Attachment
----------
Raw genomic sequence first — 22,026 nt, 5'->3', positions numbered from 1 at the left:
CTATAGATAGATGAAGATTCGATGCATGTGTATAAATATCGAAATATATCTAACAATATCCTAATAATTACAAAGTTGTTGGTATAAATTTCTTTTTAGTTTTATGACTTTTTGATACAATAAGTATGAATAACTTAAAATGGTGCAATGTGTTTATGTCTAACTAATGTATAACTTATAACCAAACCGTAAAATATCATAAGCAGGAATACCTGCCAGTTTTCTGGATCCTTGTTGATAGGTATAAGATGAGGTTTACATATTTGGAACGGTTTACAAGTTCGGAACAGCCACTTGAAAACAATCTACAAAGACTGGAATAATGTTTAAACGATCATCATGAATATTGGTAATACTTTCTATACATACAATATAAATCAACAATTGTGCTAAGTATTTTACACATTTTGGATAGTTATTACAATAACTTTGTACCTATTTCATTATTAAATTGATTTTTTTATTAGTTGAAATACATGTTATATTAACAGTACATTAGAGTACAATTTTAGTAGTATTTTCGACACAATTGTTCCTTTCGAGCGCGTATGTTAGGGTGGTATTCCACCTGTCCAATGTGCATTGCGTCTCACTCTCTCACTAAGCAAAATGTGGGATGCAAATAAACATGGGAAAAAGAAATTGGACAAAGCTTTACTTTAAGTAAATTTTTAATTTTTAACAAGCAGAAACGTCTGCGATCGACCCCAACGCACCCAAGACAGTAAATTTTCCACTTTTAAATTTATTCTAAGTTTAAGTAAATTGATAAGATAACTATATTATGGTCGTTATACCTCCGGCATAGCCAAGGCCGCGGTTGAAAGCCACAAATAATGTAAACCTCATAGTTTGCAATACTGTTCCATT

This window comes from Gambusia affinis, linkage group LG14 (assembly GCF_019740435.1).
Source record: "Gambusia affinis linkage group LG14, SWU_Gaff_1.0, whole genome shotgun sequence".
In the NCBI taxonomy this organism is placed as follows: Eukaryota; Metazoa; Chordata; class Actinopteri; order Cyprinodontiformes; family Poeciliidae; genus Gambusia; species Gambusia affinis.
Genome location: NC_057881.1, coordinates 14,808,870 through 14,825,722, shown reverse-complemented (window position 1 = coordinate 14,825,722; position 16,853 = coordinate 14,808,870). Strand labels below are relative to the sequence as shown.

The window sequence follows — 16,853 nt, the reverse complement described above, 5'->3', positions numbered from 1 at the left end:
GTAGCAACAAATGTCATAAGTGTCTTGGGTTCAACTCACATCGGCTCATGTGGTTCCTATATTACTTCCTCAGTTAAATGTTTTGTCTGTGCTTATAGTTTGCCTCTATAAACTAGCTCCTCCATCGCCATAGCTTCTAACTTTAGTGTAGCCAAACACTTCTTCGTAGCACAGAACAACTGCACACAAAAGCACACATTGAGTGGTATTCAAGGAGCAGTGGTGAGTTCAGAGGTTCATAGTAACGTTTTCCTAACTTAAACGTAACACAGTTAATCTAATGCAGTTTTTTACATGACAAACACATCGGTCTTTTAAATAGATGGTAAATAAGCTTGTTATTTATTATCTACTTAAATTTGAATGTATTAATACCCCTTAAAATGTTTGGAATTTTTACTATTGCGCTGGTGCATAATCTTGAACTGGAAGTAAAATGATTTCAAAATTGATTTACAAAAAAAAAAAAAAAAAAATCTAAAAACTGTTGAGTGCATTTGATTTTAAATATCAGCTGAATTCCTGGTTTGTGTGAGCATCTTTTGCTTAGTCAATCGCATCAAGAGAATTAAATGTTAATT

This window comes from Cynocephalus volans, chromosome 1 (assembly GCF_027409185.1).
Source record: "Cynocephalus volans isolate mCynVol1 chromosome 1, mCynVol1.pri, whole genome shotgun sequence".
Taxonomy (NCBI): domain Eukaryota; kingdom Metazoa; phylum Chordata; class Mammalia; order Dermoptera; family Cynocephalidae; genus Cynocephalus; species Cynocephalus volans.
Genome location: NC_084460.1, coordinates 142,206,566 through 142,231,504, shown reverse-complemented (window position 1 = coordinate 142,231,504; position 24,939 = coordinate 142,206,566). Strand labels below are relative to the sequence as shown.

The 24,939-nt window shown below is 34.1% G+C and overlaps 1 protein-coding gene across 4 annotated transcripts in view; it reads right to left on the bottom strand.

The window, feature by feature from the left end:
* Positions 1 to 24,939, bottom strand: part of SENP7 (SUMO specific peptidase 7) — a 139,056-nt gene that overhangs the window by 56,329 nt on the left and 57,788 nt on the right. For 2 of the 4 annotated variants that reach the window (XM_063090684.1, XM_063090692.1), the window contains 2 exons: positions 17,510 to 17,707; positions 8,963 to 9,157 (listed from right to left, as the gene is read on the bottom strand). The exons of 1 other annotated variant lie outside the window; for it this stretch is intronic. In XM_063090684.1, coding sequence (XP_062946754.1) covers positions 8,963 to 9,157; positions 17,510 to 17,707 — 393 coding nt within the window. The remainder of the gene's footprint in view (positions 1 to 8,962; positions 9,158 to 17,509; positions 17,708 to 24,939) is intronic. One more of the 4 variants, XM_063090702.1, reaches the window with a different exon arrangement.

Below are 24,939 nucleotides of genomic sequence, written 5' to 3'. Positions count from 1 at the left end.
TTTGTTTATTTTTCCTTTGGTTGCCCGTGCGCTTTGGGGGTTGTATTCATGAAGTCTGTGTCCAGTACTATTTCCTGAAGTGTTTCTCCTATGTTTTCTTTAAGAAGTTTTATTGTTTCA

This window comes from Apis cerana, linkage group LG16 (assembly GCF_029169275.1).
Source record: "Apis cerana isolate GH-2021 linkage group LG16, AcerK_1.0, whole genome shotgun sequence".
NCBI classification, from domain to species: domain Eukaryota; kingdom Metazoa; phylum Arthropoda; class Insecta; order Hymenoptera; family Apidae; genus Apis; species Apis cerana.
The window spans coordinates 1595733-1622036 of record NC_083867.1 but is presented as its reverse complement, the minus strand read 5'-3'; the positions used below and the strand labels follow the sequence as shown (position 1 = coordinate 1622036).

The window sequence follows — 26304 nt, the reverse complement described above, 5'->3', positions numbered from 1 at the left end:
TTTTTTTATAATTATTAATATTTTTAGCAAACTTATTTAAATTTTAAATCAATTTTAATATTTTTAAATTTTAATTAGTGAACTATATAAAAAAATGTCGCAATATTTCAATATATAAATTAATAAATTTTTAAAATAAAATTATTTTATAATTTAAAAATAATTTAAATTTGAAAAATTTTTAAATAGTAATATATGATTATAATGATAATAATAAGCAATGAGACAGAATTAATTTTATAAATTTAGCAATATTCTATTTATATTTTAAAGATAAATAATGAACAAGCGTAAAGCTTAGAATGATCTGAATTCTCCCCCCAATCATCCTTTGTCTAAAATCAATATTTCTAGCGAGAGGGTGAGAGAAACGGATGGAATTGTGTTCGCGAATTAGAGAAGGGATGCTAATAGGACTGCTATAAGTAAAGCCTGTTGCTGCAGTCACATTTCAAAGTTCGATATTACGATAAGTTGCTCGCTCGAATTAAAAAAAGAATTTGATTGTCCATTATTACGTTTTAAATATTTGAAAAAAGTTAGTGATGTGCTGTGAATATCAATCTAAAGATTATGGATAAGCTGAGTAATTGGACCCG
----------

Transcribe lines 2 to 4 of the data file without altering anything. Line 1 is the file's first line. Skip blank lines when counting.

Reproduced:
CTATAGATAGATGAAGATTCGATGCATGTGTATAAATATCGAAATATATCTAACAATATCCTAATAATTACAAAGTTGTTGGTATAAATTTCTTTTTAGTTTTATGACTTTTTGATACAATAAGTATGAATAACTTAAAATGGTGCAATGTGTTTATGTCTAACTAATGTATAACTTATAACCAAACCGTAAAATATCATAAGCAGGAATACCTGCCAGTTTTCTGGATCCTTGTTGATAGGTATAAGATGAGGTTTACATATTTGGAACGGTTTACAAGTTCGGAACAGCCACTTGAAAACAATCTACAAAGACTGGAATAATGTTTAAACGATCATCATGAATATTGGTAATACTTTCTATACATACAATATAAATCAACAATTGTGCTAAGTATTTTACACATTTTGGATAGTTATTACAATAACTTTGTACCTATTTCATTATTAAATTGATTTTTTTATTAGTTGAAATACATGTTATATTAACAGTACATTAGAGTACAATTTTAGTAGTATTTTCGACACAATTGTTCCTTTCGAGCGCGTATGTTAGGGTGGTATTCCACCTGTCCAATGTGCATTGCGTCTCACTCTCTCACTAAGCAAAATGTGGGATGCAAATAAACATGGGAAAAAGAAATTGGACAAAGCTTTACTTTAAGTAAATTTTTAATTTTTAACAAGCAGAAACGTCTGCGATCGACCCCAACGCACCCAAGACAGTAAATTTTCCACTTTTAAATTTATTCTAAGTTTAAGTAAATTGATAAGATAACTATATTATGGTCGTTATACCTCCGGCATAGCCAAGGCCGCGGTTGAAAGCCACAAATAATGTAAACCTCATAGTTTGCAATACTGTTCCATT

This window comes from Gambusia affinis, linkage group LG14 (assembly GCF_019740435.1).
Source record: "Gambusia affinis linkage group LG14, SWU_Gaff_1.0, whole genome shotgun sequence".